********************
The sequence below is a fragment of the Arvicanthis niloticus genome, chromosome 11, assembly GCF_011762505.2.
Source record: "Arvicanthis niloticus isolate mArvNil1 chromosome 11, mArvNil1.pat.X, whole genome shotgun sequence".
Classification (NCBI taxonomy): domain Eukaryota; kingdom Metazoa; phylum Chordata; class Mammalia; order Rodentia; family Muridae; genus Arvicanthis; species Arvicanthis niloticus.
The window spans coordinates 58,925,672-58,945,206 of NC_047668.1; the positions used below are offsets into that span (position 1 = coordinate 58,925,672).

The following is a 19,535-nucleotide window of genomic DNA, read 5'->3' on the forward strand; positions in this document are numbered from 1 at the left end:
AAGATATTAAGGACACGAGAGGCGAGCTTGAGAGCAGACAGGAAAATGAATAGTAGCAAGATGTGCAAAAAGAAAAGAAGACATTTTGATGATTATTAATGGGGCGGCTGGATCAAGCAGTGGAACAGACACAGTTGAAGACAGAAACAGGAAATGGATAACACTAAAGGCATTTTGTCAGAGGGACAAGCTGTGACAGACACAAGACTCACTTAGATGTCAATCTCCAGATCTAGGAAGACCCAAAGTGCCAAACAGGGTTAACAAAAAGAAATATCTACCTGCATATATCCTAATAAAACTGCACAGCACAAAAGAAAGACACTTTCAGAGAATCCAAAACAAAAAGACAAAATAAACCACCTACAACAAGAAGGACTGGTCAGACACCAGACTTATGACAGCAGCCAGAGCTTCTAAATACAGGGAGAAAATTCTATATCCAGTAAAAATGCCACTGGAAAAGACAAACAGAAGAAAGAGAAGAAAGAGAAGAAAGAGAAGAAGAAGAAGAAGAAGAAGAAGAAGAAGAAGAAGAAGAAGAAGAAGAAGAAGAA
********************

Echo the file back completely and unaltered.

The sequence below is a fragment of the Arvicanthis niloticus genome, chromosome 11, assembly GCF_011762505.2.
Source record: "Arvicanthis niloticus isolate mArvNil1 chromosome 11, mArvNil1.pat.X, whole genome shotgun sequence".
Classification (NCBI taxonomy): domain Eukaryota; kingdom Metazoa; phylum Chordata; class Mammalia; order Rodentia; family Muridae; genus Arvicanthis; species Arvicanthis niloticus.
The window spans coordinates 58,925,672-58,945,206 of NC_047668.1; the positions used below are offsets into that span (position 1 = coordinate 58,925,672).

The following is a 19,535-nucleotide window of genomic DNA, read 5'->3' on the forward strand; positions in this document are numbered from 1 at the left end:
AAGATATTAAGGACACGAGAGGCGAGCTTGAGAGCAGACAGGAAAATGAATAGTAGCAAGATGTGCAAAAAGAAAAGAAGACATTTTGATGATTATTAATGGGGCGGCTGGATCAAGCAGTGGAACAGACACAGTTGAAGACAGAAACAGGAAATGGATAACACTAAAGGCATTTTGTCAGAGGGACAAGCTGTGACAGACACAAGACTCACTTAGATGTCAATCTCCAGATCTAGGAAGACCCAAAGTGCCAAACAGGGTTAACAAAAAGAAATATCTACCTGCATATATCCTAATAAAACTGCACAGCACAAAAGAAAGACACTTTCAGAGAATCCAAAACAAAAAGACAAAATAAACCACCTACAACAAGAAGGACTGGTCAGACACCAGACTTATGACAGCAGCCAGAGCTTCTAAATACAGGGAGAAAATTCTATATCCAGTAAAAATGCCACTGGAAAAGACAAACAGAAGAAAGAGAAGAAAGAGAAGAAAGAGAAGAAGAAGAAGAAGAAGAAGAAGAAGAAGAAGAAGAAGAAGAAGAAGAAGAAGAA